Since adopting the Climate Action Plan, Tulane has grown in every way – from the size of our student population to the number of faculty and staff, as well as through new and expanded facilities uptown, downtown and on the Northshore. Over the past two years, this growth was coupled with energy-intensive activities related to COVID-19, such as increased ventilation in buildings and the installation of temporary structures, which were less energy-efficient than our permanent buildings. These factors impacted our ability to reduce our overall level of greenhouse emissions as much as we had planned. However, we made significant progress and beat our targets in reducing per capita emissions. Greenhouse gas emissions per student decreased 31 percent between 2007 and 2020. Emissions per square foot of building space also decreased by 18 percent during the same period, and our overall greenhouse gas emissions were reduced by 7 percent.
As we emerge from the global pandemic, we are redoubling our efforts to further reduce greenhouse gas emissions. This includes major projects to improve the efficiency and resiliency of our main power plant as well as the system that distributes chilled water to our campuses. We are also working on large-scale lighting retrofits and significant energy upgrades at our Northshore campus. We are replacing diesel-operated shuttle buses with electric-powered ones and making additional physical improvements and efficiencies on all campuses, including investing in solar power production. As a result of these and other initiatives, we are committed to achieving, and exceeding, our 2025 goals.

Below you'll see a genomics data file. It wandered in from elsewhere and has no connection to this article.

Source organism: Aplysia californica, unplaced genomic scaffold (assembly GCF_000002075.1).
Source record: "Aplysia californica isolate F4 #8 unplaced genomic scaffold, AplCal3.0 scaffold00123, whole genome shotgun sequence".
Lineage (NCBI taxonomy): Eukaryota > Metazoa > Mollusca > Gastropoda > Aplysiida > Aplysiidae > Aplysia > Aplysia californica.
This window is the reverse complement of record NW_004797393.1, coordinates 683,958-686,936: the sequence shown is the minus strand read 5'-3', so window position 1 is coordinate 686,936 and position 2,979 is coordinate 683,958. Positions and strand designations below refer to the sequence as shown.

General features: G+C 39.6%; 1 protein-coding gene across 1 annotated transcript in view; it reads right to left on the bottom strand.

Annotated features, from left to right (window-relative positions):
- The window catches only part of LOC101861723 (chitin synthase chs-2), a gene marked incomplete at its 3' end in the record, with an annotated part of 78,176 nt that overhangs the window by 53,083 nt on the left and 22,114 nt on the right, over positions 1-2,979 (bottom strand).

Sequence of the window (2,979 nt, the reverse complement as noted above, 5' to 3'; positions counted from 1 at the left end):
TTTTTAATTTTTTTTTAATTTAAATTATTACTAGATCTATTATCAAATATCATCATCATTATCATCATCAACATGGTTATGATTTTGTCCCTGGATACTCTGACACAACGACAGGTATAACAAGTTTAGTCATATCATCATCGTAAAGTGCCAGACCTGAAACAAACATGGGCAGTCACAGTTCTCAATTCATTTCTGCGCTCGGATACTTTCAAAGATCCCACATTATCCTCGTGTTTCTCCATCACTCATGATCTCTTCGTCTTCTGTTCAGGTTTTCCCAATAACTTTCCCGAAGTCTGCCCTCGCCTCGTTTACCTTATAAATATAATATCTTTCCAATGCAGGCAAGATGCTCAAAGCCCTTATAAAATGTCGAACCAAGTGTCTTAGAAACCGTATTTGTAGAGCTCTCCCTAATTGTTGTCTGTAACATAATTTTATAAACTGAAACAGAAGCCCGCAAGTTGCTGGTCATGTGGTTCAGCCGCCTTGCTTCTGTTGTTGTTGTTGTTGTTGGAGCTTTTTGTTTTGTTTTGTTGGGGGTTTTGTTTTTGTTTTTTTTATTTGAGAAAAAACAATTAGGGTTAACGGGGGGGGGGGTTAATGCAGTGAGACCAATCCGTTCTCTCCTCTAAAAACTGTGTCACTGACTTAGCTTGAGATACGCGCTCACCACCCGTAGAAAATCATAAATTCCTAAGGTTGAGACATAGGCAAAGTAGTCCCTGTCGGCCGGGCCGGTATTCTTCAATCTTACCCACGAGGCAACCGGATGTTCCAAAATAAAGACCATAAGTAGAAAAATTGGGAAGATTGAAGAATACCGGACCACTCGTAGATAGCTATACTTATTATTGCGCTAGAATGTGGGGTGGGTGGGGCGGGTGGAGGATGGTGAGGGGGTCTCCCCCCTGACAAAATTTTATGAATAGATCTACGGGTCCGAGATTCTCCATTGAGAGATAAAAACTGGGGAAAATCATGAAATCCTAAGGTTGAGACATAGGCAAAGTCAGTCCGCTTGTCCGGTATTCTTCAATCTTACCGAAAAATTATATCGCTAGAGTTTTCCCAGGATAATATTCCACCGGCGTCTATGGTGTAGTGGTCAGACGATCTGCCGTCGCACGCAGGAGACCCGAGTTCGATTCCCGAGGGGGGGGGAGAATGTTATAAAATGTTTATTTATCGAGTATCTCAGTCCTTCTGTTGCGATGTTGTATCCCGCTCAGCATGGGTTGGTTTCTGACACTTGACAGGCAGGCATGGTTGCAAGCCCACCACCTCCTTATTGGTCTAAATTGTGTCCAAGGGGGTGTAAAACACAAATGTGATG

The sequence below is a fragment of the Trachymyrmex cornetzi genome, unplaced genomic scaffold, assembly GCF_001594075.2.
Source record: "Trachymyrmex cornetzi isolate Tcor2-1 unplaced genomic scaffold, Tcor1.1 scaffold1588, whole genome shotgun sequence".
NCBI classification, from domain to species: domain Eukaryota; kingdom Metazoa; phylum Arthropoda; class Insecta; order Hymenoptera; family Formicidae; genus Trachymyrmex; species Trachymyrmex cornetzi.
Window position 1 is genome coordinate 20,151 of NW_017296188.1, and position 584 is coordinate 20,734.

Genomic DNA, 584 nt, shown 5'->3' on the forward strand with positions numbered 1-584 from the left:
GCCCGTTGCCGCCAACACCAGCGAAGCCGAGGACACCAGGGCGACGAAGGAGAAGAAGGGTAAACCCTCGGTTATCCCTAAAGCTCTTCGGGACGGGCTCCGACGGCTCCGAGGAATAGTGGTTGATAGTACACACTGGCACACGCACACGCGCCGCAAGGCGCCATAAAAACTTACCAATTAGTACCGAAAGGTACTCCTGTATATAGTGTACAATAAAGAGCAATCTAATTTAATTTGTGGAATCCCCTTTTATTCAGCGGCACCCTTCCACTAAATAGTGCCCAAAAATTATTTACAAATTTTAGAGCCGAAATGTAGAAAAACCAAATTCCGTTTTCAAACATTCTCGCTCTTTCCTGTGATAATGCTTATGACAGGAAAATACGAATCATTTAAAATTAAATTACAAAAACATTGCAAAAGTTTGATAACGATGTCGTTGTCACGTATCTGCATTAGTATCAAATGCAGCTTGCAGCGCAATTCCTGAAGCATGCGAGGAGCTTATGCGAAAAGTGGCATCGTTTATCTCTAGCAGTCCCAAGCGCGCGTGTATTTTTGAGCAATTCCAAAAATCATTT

While remaining consistent with our goal of generating income to support the university, including its ability to provide scholarship funding and financial aid, Tulane encourages the companies in which it is invested to support the development of new industries and technologies that will further the goal of a carbon-neutral economy. Like most other universities, we believe such an investment strategy is more effective than divestment. Stimulating innovation at Tulane and throughout industries creates a better path to environmental sustainability while achieving the long-term investment objectives of our endowment. Through these efforts, we plan to set our endowment investments on a path to net-zero greenhouse emissions by 2050 and to be at the forefront of how to prudently prioritize environmental sustainability within the broader context of environmental, social and governance (ESG) investing.
Promoting environmental sustainability and confronting climate change is a daunting challenge. We must marshal the knowledge of experts from across the widest array of fields, including our own faculty, as well as the commitment of students and staff from every corner of our institution. This is a unique strength of Tulane. We are currently assembling such a stakeholder group that will meet regularly with university leaders to be apprised of our latest efforts and provide feedback and direction on our next steps.
While the task ahead of us is formidable, Tulane, as a leading research institution on the front lines of climate disruption, is uniquely suited to address and help solve this global challenge.
Michael A. Fitts, President
Robin Forman, Senior Vice President for Academic Affairs and Provost
Patrick Norton, Senior Vice President and Chief Operating Officer